The streets are narrow and wind up the hilltop, decorated with bright streamers and other adornments that mimic children’s’ birthday decorations. The little leathered Portuguese locals stand outside their tiny business doors; their lolling posture and gentle stares implying an eternal wait.
The old #28 tram somehow winds through these streets, hauling loads of tourists packed liked sardines. Which is quite fitting, seeing that grilled sardines are a local staple. Despite the guidebooks’ claims that locals still mainly use the line, one only sees pale arms hanging out of the windows snapping pictures. This is the main reason I refuse to take the train until the following day and, by the time I finally concede, I board the tram like a dehydrated golden-retriever on the final leg to the Basilica Estrela.
I wander uphill to Igreja Graca to get a virgin’s orientation of the city. It is vast; with the a spectacular view of the impossing Castello de Sao George perched high over the stacked orange roofs. However humorously unoriginal, the Ponte 25 de Abril is a powerful sight from afar and seems to give the towering Cristo Rei a red carpet entrance.
In an attempt to climb the Castello de Sao Jorge for ‘the best view’, I end up wandering around the little streets surrounding it for over a half-an hour, before finally reaching the entrance to be completely over the undertaking. I would argue that we got a better view from the Igreja for free.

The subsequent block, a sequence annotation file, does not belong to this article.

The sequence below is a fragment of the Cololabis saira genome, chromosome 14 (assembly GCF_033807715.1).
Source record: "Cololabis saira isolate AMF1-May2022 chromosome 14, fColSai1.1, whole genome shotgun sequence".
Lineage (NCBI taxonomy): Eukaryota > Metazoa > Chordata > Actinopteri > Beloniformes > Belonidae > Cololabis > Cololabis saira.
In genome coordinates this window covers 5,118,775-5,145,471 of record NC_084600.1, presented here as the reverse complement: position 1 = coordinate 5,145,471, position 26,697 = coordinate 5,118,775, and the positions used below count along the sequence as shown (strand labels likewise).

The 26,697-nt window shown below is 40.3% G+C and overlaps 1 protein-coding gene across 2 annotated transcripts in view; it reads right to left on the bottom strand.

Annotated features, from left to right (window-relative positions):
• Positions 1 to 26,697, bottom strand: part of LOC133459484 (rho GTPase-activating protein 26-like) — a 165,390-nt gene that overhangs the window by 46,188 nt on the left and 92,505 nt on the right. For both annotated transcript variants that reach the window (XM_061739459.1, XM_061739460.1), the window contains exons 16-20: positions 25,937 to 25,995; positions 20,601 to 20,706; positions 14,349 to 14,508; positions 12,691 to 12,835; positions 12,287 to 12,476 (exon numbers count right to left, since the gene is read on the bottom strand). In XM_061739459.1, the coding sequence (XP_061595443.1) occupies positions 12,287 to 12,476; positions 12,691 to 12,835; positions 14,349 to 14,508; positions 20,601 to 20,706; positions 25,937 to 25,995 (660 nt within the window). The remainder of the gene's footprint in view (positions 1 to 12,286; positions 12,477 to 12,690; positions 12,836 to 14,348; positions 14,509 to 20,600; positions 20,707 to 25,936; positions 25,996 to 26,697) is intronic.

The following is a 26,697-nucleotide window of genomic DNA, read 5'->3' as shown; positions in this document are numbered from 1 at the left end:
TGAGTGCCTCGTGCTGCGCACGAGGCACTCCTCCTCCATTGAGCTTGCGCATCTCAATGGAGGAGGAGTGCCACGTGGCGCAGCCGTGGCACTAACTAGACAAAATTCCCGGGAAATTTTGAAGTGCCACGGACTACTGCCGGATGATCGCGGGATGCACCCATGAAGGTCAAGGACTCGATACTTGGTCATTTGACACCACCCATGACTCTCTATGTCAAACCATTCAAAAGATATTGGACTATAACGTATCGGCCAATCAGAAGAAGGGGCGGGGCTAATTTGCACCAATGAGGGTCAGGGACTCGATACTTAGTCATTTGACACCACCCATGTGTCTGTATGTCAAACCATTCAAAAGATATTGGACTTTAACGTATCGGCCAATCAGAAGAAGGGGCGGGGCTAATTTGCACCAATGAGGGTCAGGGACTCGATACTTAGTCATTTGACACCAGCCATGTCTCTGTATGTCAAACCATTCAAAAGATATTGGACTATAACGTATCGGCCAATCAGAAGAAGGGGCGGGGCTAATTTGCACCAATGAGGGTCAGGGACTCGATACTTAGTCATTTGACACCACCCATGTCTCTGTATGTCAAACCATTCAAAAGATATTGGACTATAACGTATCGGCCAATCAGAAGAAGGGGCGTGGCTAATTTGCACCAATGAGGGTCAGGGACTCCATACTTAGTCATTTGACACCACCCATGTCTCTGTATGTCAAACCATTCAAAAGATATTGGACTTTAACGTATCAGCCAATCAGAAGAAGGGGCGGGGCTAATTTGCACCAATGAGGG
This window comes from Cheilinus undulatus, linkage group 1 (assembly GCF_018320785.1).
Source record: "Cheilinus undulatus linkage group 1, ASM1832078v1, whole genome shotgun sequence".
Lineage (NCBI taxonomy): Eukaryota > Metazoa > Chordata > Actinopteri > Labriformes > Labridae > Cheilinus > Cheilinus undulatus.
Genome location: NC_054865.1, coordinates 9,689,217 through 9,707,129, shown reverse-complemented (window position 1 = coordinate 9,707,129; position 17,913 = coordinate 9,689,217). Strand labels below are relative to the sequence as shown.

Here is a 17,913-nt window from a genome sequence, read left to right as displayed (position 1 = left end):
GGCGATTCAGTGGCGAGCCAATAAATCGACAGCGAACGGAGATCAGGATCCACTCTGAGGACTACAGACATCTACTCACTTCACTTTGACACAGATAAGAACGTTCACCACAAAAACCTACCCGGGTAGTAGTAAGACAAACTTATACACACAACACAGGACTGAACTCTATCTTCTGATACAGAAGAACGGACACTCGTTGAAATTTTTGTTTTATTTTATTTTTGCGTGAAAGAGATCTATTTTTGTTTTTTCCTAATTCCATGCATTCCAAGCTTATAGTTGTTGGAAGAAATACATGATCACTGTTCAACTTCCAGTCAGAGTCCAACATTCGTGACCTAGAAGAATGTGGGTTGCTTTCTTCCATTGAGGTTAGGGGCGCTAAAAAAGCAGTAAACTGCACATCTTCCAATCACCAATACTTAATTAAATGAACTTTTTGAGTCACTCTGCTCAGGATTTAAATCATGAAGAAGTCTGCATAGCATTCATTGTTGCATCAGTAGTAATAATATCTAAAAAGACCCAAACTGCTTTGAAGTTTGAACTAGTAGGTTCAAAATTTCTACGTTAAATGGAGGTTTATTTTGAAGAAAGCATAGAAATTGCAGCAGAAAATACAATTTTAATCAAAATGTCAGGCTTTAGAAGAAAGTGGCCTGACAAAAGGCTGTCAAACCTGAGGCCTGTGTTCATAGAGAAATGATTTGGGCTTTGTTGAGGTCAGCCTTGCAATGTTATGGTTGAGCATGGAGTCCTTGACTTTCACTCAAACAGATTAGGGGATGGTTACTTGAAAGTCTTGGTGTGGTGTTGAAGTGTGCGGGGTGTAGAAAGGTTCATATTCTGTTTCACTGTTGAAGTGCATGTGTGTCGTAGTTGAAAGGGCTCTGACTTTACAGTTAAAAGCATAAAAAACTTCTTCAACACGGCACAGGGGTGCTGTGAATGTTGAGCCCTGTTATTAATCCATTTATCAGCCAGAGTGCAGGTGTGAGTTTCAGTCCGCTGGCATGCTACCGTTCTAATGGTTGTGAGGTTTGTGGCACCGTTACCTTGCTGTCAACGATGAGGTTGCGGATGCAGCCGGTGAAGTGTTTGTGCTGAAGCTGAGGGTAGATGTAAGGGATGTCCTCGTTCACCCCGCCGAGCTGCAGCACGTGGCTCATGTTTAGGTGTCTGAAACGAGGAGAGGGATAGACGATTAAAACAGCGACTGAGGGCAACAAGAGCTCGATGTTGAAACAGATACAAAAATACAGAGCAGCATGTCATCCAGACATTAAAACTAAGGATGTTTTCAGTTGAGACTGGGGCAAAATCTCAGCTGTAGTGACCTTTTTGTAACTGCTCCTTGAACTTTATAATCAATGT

Walking through the streets, with sand between my toes due to quick spur-of-the-moment trip to Cascais, the possibilities are exhilarating and beautifully overwhelming at times. The little cobblestone streets are enchanting, especially upon the descent to Ria da Liberdad. It is an unexpectedly scenic road, considering it is one of the main thoroughfares jutting through town into the drugpusher’s den aka Praca Pedro. The street has a tree-lined ped-pathway with shaded benches near a multitude of ponds. As usual, I subconsciously decide on a mission without being completely informed (this is also due to stubborn unwillingness to read a map instead of simply looking at a map) and walk to Parque Eduardo VII. The Marques de Pombal is a sweet site but the park’s fountains are graffiti-ridden and one is even tagged joker-style with red mocking lips.
After the tram ride from Alfama (on which the train got stuck due to lack of uphill speed and had to descend to reattempt incline a second time), I got a taste of the Portuguese gardens while lying in Jardin da Estrella under a willow-tree enjoying some vinho verde before taking a peek inside the Basilica da Estrella. Warning: Do not get apprehended when you enter the Basilica by the old nuns. They'll take you behind a tomb to the church’s tourist trap: pay .50 to light up a paper-mache crib of 500 bobble-headed figures.
If you go, you simply must:
Bars, Music, Nightlife:
The Old Pharmacy
Docas- Drink the Sangria
Tasca do Chico - Bairro Alto- Fado
Sip on capirhinas & ginginha (only from hole-in-the-wall joints)
Elevator de Gloria
Nacional de Arte Antiga, rather disappointing venture and consisted of gory art that is full of blood-spewing decapitated heads.
the Castello de Sao Jorge
Basilica da Estrella
Confeitaria de Belem- eat the pastries
Muse Collecciao Berrado- Design
Pena National Palace- Visit in the late afternoon and have a drink of wine before closing, and get a chance to feel what it means to be in the clouds...
Craving a beach? This is just a short ride away. It was beautiful, but inquire with locals to find the hidden spots. Bring a towel and buy some fruit from a street vendor and relax by the sea.
Lisbon is known for quality Hostels, they are abundant.
Where I stayed: Tavira Youth Hostel, safe & clean with community dinners